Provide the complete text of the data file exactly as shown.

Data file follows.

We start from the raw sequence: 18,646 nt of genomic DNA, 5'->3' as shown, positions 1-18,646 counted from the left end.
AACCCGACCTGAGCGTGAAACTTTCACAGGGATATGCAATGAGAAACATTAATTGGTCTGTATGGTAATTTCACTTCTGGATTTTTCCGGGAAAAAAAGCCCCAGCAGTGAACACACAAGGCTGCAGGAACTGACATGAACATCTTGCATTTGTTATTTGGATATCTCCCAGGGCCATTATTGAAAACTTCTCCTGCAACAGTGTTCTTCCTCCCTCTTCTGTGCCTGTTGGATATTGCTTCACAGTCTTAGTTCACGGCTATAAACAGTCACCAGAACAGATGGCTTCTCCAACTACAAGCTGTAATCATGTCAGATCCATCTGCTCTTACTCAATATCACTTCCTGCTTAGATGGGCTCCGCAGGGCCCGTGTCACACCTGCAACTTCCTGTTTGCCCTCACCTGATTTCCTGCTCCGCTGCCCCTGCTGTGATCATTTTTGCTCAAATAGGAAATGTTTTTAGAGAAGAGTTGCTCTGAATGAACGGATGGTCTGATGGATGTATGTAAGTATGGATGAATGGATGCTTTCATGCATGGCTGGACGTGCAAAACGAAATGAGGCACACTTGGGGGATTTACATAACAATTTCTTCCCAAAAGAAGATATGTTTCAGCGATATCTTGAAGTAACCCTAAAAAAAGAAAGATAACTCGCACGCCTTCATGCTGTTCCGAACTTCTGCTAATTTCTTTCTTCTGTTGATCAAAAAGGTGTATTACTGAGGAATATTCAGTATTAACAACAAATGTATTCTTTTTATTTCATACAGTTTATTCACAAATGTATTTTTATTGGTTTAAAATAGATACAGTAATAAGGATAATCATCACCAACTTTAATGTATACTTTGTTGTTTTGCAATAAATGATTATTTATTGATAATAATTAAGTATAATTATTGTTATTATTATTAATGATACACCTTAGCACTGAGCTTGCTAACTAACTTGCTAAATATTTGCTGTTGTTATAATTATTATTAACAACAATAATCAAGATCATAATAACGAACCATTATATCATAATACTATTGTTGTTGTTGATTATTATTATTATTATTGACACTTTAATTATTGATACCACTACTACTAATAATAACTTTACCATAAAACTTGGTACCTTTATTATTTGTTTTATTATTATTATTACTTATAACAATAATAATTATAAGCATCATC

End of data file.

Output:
We start from the raw sequence: 18,646 nt of genomic DNA, 5'->3' as shown, positions 1-18,646 counted from the left end.
AACCCGACCTGAGCGTGAAACTTTCACAGGGATATGCAATGAGAAACATTAATTGGTCTGTATGGTAATTTCACTTCTGGATTTTTCCGGGAAAAAAAGCCCCAGCAGTGAACACACAAGGCTGCAGGAACTGACATGAACATCTTGCATTTGTTATTTGGATATCTCCCAGGGCCATTATTGAAAACTTCTCCTGCAACAGTGTTCTTCCTCCCTCTTCTGTGCCTGTTGGATATTGCTTCACAGTCTTAGTTCACGGCTATAAACAGTCACCAGAACAGATGGCTTCTCCAACTACAAGCTGTAATCATGTCAGATCCATCTGCTCTTACTCAATATCACTTCCTGCTTAGATGGGCTCCGCAGGGCCCGTGTCACACCTGCAACTTCCTGTTTGCCCTCACCTGATTTCCTGCTCCGCTGCCCCTGCTGTGATCATTTTTGCTCAAATAGGAAATGTTTTTAGAGAAGAGTTGCTCTGAATGAACGGATGGTCTGATGGATGTATGTAAGTATGGATGAATGGATGCTTTCATGCATGGCTGGACGTGCAAAACGAAATGAGGCACACTTGGGGGATTTACATAACAATTTCTTCCCAAAAGAAGATATGTTTCAGCGATATCTTGAAGTAACCCTAAAAAAAGAAAGATAACTCGCACGCCTTCATGCTGTTCCGAACTTCTGCTAATTTCTTTCTTCTGTTGATCAAAAAGGTGTATTACTGAGGAATATTCAGTATTAACAACAAATGTATTCTTTTTATTTCATACAGTTTATTCACAAATGTATTTTTATTGGTTTAAAATAGATACAGTAATAAGGATAATCATCACCAACTTTAATGTATACTTTGTTGTTTTGCAATAAATGATTATTTATTGATAATAATTAAGTATAATTATTGTTATTATTATTAATGATACACCTTAGCACTGAGCTTGCTAACTAACTTGCTAAATATTTGCTGTTGTTATAATTATTATTAACAACAATAATCAAGATCATAATAACGAACCATTATATCATAATACTATTGTTGTTGTTGATTATTATTATTATTATTGACACTTTAATTATTGATACCACTACTACTAATAATAACTTTACCATAAAACTTGGTACCTTTATTATTTGTTTTATTATTATTATTACTTATAACAATAATAATTATAAGCATCATC